Alternative Christmas special – Black Mirror

A Christmas Special has become somewhat cemented into festive traditions, as we gather around a warm fire watching our favourite series. Andy Williams once described it as ‘The Most Wonderful Time of the Year’, and it appears that television reacts with a similar kind of optimism. Sometimes it’s with comedic glee, such as Mark’s hilarious ‘No turkey, Jeremy?’ rant in Peep Show, which brilliantly captures the trials and tribulations of cooking a Christmas dinner. Other series use the setting as a plot device, like the long-awaited catharsis to the ‘will they, or won’t they?’ story of Tim and Dawn in the final episode of The Office.

Christmas television has become so conventional with broadcasting that I often wonder if ‘Special’ editions of shows such as EastEnders or Strictly Come Dancing will actually ever end. Contrary to this, Charlie Brooker’s anthology series Black Mirror has never been one to familiarise with convention, never mind something as traditional as Christmas. Back in 2014 though, White Christmas brought something original and exciting to our screens, an episode that examines a time not too distant from our own, albeit with a few frightening technology updates.

The episode utilises the Christmas setting with great effect – focusing on three very different, but flawed people in storylines that weave in and out of each other, intertwining like decorations on a tree. At the heart of Brooker’s Christmas nightmare are Matt (Jon Hamm in excellent form), and Joe (Rafe Spall), an initially quiet, humble man who wakes up on Christmas Day in a wintery outpost. Brooker’s commentary on our increasingly dependent relationship with technology has always felt dangerously prescient, and here features a concept that echoes Google Glass. It’s similar to the perception in the Season 1 episode The Entire History of You, except that it’s been hijacked for voyeurism.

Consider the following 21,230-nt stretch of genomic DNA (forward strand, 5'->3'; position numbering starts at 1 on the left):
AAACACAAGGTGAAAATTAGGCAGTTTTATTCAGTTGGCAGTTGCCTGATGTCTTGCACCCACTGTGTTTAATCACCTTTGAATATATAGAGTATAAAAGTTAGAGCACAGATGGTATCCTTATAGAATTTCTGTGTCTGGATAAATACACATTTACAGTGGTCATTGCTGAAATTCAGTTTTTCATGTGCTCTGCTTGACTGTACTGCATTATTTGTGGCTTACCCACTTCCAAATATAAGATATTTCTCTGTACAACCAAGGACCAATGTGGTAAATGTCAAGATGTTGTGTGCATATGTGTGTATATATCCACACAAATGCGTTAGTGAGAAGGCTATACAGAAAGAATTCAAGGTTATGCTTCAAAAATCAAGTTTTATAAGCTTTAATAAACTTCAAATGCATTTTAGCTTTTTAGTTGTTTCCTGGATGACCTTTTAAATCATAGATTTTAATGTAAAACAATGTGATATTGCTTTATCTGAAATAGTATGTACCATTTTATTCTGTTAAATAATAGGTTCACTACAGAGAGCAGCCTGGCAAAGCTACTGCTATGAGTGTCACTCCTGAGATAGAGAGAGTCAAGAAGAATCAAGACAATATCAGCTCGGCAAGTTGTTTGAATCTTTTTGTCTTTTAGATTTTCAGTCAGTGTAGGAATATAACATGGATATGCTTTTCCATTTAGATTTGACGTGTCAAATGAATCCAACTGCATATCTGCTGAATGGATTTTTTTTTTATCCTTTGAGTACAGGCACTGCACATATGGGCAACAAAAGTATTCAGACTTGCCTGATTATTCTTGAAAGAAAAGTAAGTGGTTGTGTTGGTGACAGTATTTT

‘Part 1’ of the episode centres on Matt’s seedy activities as a ‘dating coach’, which consists of helping a young client seduce a young woman. There’s an office Christmas party in which the shy, naïve Harry intrudes upon, with Matt’s instructions in his ear acting as some sort of creepy conscience. Not weirded out enough yet? You will be. Matt’s goals are for his client to pull so he can sell the live stream to a group of online peeping Toms. This is only Matt’s job on the side, which obviously disgusts Joe, as his real profession is then revealed. The episode then unfolds into a Kubrickian commentary on identity and consciousness, with Brooker savaging what can only be described as digital slavery. It’s Black Mirror at its most prophetic, and at its most eerily plausible.

And then we have Joe’s story, as his presence in the outpost is told in its full Shakespearian tragedy. Christmas may have never felt bleaker, but the episode is consistently engaging, as the issues surrounding social-blocking become a harsh reality for Joe. It’s hard not to feel a sense of sympathy for this seemingly understated character, who is developed into a sort-of serial stalker. That being said, episodes such as White Bear reflect that Brooker is someone unafraid to make his protagonists suffer. In White Christmas Brooker confirms this status.

Matt will live in a world where he’s perpetually blocked by everyone that surrounds him, whereas Joe will experience an equally terrifying sense of isolation. Brooker finds humour even in the most horrific of circumstances, poking fun at the monotony of over-played seasonal songs. As somebody who has spent perhaps too much time in a supermarket over the Christmas period, feelings of repetitiveness and mundanity can be truly palpable. Think the perennial Bobby Helms’ Jingle Bell Rock song, and how satisfying it would sometimes be if the ‘Rock’ was replaced with ‘Stop’. Well, that’s how it must feel for Rafe Spall’s Joe, who finds himself in a never-ending loop to the sound of Wizzard’s I Wish It Could Be Christmas Every Day, an already soul-crushing song, which Black Mirror effectively turns into torture. It’s absolutely brilliant from Brooker.

Black Mirror returns on 29th December 2017 and will be available on Netflix.

What George Has Watched

Views are all my own.

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